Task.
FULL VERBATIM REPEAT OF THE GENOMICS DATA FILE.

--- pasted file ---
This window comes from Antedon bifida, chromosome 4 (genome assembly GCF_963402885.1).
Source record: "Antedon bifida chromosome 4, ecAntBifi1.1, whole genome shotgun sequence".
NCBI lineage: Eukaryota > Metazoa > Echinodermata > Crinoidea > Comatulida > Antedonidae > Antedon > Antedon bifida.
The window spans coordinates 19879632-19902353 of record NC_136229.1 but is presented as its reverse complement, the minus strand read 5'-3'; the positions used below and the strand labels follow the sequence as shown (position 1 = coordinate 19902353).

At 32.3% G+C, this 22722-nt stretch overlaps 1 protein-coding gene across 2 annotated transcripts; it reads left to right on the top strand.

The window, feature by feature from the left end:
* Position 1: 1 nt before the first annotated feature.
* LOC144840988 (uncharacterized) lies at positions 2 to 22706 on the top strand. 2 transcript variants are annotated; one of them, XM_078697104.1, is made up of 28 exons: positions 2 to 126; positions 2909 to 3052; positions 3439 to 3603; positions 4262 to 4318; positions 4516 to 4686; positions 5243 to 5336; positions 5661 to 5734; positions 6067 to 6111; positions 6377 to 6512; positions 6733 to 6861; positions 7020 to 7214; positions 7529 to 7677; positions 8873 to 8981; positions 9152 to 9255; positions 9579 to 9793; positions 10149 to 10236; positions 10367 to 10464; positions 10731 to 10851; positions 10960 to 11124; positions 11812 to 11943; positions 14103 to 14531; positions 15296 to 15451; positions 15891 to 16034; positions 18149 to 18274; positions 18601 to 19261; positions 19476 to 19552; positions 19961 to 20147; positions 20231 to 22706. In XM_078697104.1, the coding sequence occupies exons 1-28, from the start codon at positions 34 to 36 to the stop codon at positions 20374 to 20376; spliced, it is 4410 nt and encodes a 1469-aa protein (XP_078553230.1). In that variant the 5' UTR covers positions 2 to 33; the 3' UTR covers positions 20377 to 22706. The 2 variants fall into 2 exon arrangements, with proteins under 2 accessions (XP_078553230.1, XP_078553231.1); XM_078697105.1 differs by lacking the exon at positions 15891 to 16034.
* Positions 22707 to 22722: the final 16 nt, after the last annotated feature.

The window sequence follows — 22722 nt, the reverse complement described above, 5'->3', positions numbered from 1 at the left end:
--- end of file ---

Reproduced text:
This window comes from Antedon bifida, chromosome 4 (genome assembly GCF_963402885.1).
Source record: "Antedon bifida chromosome 4, ecAntBifi1.1, whole genome shotgun sequence".
NCBI lineage: Eukaryota > Metazoa > Echinodermata > Crinoidea > Comatulida > Antedonidae > Antedon > Antedon bifida.
The window spans coordinates 19879632-19902353 of record NC_136229.1 but is presented as its reverse complement, the minus strand read 5'-3'; the positions used below and the strand labels follow the sequence as shown (position 1 = coordinate 19902353).

At 32.3% G+C, this 22722-nt stretch overlaps 1 protein-coding gene across 2 annotated transcripts; it reads left to right on the top strand.

The window, feature by feature from the left end:
* Position 1: 1 nt before the first annotated feature.
* LOC144840988 (uncharacterized) lies at positions 2 to 22706 on the top strand. 2 transcript variants are annotated; one of them, XM_078697104.1, is made up of 28 exons: positions 2 to 126; positions 2909 to 3052; positions 3439 to 3603; positions 4262 to 4318; positions 4516 to 4686; positions 5243 to 5336; positions 5661 to 5734; positions 6067 to 6111; positions 6377 to 6512; positions 6733 to 6861; positions 7020 to 7214; positions 7529 to 7677; positions 8873 to 8981; positions 9152 to 9255; positions 9579 to 9793; positions 10149 to 10236; positions 10367 to 10464; positions 10731 to 10851; positions 10960 to 11124; positions 11812 to 11943; positions 14103 to 14531; positions 15296 to 15451; positions 15891 to 16034; positions 18149 to 18274; positions 18601 to 19261; positions 19476 to 19552; positions 19961 to 20147; positions 20231 to 22706. In XM_078697104.1, the coding sequence occupies exons 1-28, from the start codon at positions 34 to 36 to the stop codon at positions 20374 to 20376; spliced, it is 4410 nt and encodes a 1469-aa protein (XP_078553230.1). In that variant the 5' UTR covers positions 2 to 33; the 3' UTR covers positions 20377 to 22706. The 2 variants fall into 2 exon arrangements, with proteins under 2 accessions (XP_078553230.1, XP_078553231.1); XM_078697105.1 differs by lacking the exon at positions 15891 to 16034.
* Positions 22707 to 22722: the final 16 nt, after the last annotated feature.

The window sequence follows — 22722 nt, the reverse complement described above, 5'->3', positions numbered from 1 at the left end: